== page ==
The Trouble With Flat Tribbles

report & analysis by Dave Eversole

Disclaimer: We are in no way suggesting that the writers of any given teleplay plagiarized another’s work. We are simply pointing out similarities that often occur in the broad fields of Science Fiction and Fantasy.

All too often, on Star Trek bulletins boards across the net, I encounter a statement that proliferates faster than any cute furball ever thought possible. It usually goes something like, "Yeah, I heard that David Gerrold ripped the tribbles off from some old sci-fi book."

Hopped-up Gene Roddenberry on a crutch! Let’s not even start on the neologism "sci-fi." It is ingrained, and like the ridiculous acronym "TOS," it seems to be here to stay.

But at least learn the title of the book, perhaps the author’s name (even if you pronounce it incorrectly), and to buttress your second-hand claims, perhaps, maybe, why don't you actually read it, or at least the chapters that deal with flat cats? After all, it's not very long, nor is it a challenging book to read.

The Rolling Stones, written by the late Robert A. Heinlein (pronounced: Hine-line), was published in 1952. It is one of the most fondly remembered of his "juveniles," perhaps today because of the connection to tribbles, and perhaps because it was one of those books that found its way into nearly every school library in America.

The story centers on Castor and Pollux Stone, fifteen-year-old twins, their parents Roger Stone and Doctor Edith Stone, their older sister Meade, four-year-old brother Lowell ("Buster") and their irrepressible grandmother, 85-year-old Hazel Meade Strong.

In 2148, the Stones have grown bored with life in Luna City, and buy a used spaceship (which they dub The Rolling Stone) from Dealer Dan, The Spaceship Man, and set out on a tour of the solar system. Their travels and adventures take them to Phobos, to Mars, to the Asteroid Belt, then finally, as the story closes, out past Saturn, Uranus, Pluto and finally "outward bound to the ends of the Universe."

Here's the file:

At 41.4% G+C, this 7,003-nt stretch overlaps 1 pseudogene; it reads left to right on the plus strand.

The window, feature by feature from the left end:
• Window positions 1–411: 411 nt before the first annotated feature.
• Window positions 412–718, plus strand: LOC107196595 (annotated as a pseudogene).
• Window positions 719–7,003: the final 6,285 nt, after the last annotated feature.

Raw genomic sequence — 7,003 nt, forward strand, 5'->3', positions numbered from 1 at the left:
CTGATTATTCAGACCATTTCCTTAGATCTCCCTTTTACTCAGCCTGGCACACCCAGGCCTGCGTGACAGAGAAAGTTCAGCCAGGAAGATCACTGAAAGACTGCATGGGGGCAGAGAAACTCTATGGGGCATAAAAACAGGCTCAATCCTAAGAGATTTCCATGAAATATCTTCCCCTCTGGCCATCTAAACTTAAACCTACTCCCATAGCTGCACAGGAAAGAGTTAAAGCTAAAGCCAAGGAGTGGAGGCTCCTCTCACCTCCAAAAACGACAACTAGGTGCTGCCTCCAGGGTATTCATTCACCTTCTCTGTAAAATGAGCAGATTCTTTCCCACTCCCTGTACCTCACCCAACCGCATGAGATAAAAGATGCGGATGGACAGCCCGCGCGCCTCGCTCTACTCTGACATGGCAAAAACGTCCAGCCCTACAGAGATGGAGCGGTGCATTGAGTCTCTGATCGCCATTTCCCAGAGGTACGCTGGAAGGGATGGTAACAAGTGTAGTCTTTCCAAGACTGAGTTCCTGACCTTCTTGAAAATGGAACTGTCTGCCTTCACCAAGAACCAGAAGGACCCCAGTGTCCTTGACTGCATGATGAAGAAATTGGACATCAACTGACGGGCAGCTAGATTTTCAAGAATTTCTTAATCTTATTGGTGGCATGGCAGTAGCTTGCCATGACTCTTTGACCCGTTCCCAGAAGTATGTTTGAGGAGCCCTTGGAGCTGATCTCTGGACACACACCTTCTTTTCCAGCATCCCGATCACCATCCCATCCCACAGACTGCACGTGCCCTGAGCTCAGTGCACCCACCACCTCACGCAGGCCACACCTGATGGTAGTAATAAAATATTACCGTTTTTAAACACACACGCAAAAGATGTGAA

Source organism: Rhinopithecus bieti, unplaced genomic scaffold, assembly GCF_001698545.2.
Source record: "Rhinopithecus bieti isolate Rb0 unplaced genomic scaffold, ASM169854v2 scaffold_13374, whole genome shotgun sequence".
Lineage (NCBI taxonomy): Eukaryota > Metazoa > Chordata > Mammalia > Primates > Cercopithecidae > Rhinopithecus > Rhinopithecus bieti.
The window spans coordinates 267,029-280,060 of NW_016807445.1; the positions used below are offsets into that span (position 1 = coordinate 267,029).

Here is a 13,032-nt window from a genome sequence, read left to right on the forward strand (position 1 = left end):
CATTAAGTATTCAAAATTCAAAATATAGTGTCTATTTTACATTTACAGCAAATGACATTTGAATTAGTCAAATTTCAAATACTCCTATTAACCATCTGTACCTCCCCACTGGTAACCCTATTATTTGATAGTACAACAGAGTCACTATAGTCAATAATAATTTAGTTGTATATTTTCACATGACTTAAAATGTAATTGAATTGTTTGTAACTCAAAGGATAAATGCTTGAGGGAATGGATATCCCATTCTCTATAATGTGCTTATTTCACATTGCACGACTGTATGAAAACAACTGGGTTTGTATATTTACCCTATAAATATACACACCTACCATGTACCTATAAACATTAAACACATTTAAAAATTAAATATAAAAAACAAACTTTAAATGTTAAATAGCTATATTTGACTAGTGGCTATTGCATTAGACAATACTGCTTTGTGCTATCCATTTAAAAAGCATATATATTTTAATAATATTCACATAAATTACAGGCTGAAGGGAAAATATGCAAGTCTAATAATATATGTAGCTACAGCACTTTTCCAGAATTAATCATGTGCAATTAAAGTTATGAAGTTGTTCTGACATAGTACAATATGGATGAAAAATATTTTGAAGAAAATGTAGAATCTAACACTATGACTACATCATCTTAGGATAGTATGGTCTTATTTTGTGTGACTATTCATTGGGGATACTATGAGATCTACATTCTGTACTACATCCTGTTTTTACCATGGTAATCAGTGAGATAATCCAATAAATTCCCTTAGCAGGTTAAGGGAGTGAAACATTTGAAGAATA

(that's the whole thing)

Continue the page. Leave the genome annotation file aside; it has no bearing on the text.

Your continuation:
We first encounter the Martian Flat Cats in Chapter 13, entitled, "Caveat Vendor," when the twins buy one as a gift for Lowell (after a good-natured round of bartering with a Mars shop owner). Flat Cats are described as dark-red, pie-sized furry creatures with three-eyes. They are extremely affectionate and will eat anything. Oval in shape, they curl into balls when threatened or when the temperature drops to near-freezing. The twins dub their new pet "Fuzzy Britches."

Chapter 14, "Flat Cats Factorial" mainly concerns the Stones leaving Mars and making for the Asteroid Belt where the ever-enterprising Castor and Pollux hope to sell exotic foods to the shopkeepers there. Asteroid mining is a profitable business, but trade ships are few and far between, and they envision a tidy profit.

Thirty-seven days out Fuzzy Britches has a litter of eight two-inch wide kittens.

Sixty-four days later, the kittens have kittens.

Sixty-four days after that the kittens’ kittens have kittens.

Five hundred and thirteen flat cats, which, thanks to the ventilation system, are everywhere onboard The Rolling Stone.

Something has to be done, Roger Stone declares. By the time they arrive at Hallelujah Node, the sector of the Asteroid Belt they are aiming for, they will be out of food, their own and the exotic foods the twins hope to sell.

Edith Stone theorizes that since the flat cats hibernated during the cold seasons on Mars, or when the food supply was low, the solution is simple -- herd the flat cats into the hold and lower the temperature until they hibernate.

After unsuccessful attempts to round up the flat cats, the Stones get into spacesuits and lower the temperature shipwide. The inactive flat cats are then easily rounded up and placed in the hold, though the Stones do find an occasional stray for days afterward.